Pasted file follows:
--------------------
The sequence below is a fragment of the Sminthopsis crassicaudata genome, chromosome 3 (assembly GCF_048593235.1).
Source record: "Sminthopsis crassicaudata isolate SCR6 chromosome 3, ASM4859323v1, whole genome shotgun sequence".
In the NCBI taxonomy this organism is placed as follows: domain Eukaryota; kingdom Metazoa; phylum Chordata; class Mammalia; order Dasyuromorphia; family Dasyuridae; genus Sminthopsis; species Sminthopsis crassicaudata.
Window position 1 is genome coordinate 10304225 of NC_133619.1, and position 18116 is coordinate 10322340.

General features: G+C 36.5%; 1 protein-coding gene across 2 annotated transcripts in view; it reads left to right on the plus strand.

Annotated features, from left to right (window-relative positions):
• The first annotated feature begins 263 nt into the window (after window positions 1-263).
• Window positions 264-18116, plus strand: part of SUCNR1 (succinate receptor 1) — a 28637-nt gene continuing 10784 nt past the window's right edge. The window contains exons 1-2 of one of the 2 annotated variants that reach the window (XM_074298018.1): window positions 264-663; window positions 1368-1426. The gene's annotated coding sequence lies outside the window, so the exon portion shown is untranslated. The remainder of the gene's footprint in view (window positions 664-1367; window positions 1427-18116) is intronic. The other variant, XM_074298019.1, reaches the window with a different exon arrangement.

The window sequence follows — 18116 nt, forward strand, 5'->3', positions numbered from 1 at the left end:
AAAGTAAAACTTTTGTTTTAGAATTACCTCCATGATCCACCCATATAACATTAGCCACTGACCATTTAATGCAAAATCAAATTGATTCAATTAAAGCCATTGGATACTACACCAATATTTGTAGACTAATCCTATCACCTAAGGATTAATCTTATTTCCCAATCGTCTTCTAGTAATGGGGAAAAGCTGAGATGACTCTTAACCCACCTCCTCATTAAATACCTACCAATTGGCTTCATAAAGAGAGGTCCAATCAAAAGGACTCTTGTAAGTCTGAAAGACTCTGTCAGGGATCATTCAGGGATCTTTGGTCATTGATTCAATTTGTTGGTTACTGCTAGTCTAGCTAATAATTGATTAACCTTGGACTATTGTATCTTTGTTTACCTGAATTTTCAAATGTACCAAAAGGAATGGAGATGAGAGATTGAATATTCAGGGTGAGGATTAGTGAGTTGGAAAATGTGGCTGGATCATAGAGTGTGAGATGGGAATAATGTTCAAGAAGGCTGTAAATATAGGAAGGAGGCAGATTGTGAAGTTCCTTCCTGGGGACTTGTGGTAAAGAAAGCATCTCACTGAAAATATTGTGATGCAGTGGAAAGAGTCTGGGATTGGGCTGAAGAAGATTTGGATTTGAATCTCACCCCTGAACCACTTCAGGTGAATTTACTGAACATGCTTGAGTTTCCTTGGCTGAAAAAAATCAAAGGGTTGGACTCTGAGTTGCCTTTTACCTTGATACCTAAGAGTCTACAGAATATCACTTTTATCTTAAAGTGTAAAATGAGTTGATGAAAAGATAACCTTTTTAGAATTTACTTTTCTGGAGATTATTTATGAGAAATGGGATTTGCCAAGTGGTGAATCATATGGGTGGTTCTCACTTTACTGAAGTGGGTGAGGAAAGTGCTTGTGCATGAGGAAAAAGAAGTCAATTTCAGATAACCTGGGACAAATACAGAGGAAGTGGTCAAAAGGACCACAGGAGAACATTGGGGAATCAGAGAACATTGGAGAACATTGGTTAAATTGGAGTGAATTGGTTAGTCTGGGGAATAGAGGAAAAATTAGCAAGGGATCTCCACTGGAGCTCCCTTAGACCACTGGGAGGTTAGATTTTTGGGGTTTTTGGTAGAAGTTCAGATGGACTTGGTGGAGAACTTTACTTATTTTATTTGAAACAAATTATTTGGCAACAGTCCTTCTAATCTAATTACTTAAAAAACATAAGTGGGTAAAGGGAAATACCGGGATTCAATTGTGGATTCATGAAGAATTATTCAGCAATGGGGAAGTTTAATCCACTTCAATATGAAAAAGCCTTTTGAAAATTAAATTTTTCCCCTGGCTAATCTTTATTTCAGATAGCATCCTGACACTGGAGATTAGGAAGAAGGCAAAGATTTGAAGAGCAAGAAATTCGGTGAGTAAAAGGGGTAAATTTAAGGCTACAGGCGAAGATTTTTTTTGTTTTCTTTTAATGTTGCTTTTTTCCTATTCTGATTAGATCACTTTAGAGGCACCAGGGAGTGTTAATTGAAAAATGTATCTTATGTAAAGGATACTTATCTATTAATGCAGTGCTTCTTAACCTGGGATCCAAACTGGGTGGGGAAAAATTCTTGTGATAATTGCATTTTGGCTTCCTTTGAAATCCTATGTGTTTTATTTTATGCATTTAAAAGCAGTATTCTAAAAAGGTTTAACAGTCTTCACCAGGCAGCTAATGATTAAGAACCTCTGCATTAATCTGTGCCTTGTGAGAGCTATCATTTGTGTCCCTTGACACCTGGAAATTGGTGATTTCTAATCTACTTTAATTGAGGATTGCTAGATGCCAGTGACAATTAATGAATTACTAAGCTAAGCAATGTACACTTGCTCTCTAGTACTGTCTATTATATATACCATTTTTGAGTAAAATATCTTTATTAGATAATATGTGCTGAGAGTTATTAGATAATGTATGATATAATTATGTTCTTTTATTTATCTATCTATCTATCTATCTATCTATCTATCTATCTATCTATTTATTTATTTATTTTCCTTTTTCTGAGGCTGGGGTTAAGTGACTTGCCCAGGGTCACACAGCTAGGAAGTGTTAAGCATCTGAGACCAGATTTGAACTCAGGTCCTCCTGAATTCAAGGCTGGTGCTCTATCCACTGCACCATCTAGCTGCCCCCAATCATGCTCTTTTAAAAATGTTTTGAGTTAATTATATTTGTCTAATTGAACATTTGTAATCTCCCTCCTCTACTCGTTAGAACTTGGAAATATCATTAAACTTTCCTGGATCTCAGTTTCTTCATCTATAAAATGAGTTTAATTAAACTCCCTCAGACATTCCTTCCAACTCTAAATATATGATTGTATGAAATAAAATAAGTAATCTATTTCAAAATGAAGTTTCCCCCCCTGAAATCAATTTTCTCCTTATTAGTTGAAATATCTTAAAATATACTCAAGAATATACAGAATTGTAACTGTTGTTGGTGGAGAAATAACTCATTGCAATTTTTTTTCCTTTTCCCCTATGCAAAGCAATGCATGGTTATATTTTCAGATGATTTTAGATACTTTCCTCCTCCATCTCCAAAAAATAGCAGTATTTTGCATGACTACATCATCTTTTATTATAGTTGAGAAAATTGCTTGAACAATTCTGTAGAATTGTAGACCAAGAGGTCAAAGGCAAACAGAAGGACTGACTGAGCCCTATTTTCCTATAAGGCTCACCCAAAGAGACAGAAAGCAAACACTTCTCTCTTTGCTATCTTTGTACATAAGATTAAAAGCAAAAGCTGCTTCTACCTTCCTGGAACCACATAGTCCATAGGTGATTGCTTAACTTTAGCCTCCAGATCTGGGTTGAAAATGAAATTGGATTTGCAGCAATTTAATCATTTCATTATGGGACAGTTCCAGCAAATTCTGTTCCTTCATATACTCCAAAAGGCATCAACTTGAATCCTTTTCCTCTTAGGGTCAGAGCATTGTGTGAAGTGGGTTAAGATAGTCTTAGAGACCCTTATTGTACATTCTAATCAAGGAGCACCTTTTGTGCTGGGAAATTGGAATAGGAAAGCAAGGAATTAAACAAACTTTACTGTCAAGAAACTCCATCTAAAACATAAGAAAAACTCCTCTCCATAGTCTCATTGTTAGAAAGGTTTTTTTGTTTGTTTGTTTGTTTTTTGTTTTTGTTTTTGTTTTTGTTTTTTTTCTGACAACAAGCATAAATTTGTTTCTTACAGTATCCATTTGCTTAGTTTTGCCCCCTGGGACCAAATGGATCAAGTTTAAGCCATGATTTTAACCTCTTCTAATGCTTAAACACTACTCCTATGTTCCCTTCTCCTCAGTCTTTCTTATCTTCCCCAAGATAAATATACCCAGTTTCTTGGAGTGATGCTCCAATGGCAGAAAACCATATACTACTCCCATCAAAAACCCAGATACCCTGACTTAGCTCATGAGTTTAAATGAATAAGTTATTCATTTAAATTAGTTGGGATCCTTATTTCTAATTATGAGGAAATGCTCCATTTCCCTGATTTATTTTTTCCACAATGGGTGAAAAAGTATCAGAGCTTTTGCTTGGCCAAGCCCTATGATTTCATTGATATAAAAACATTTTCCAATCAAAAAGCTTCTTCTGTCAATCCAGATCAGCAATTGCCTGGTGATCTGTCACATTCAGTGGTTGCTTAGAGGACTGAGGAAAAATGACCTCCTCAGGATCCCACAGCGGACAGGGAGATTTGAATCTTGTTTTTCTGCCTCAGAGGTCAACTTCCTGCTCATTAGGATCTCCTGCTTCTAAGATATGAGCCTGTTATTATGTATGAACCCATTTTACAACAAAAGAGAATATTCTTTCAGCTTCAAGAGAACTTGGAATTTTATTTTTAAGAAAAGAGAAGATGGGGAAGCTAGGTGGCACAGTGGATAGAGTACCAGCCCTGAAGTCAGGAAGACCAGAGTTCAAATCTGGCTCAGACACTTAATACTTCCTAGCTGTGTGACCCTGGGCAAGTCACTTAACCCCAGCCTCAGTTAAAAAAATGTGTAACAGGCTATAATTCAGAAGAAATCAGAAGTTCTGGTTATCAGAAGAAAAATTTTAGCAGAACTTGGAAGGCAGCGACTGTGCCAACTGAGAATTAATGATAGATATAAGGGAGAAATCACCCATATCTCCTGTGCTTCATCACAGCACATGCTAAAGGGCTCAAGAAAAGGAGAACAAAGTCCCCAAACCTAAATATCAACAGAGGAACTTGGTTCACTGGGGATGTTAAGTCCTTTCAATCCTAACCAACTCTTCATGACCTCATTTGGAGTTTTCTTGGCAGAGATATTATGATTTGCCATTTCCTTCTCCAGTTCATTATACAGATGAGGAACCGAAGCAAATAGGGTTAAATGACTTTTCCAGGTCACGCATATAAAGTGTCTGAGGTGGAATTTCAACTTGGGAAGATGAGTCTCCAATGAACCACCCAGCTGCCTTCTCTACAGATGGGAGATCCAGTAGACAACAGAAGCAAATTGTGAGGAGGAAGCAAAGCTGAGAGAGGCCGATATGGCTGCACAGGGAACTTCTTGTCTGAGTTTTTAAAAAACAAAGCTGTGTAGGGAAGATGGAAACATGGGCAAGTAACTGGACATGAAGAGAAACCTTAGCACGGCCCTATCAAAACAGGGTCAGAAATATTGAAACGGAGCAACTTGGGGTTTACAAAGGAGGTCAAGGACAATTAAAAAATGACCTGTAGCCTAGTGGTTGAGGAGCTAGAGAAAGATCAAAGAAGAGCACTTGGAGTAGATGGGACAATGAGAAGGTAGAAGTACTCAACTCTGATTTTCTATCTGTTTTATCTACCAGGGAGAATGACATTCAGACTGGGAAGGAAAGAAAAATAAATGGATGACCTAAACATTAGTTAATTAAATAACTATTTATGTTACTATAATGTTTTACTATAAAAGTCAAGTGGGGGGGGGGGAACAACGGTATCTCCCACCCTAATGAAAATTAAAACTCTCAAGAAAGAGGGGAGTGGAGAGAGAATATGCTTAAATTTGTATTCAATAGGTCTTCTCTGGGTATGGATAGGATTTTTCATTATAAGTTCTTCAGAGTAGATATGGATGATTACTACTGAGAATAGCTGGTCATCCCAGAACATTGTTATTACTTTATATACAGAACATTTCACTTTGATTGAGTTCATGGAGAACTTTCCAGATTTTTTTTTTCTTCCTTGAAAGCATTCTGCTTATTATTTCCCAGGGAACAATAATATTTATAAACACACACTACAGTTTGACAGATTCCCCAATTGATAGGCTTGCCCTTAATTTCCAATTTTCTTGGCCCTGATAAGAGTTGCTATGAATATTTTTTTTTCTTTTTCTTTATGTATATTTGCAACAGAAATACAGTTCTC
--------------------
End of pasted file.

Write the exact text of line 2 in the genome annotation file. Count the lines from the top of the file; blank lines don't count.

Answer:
Source record: "Sminthopsis crassicaudata isolate SCR6 chromosome 3, ASM4859323v1, whole genome shotgun sequence".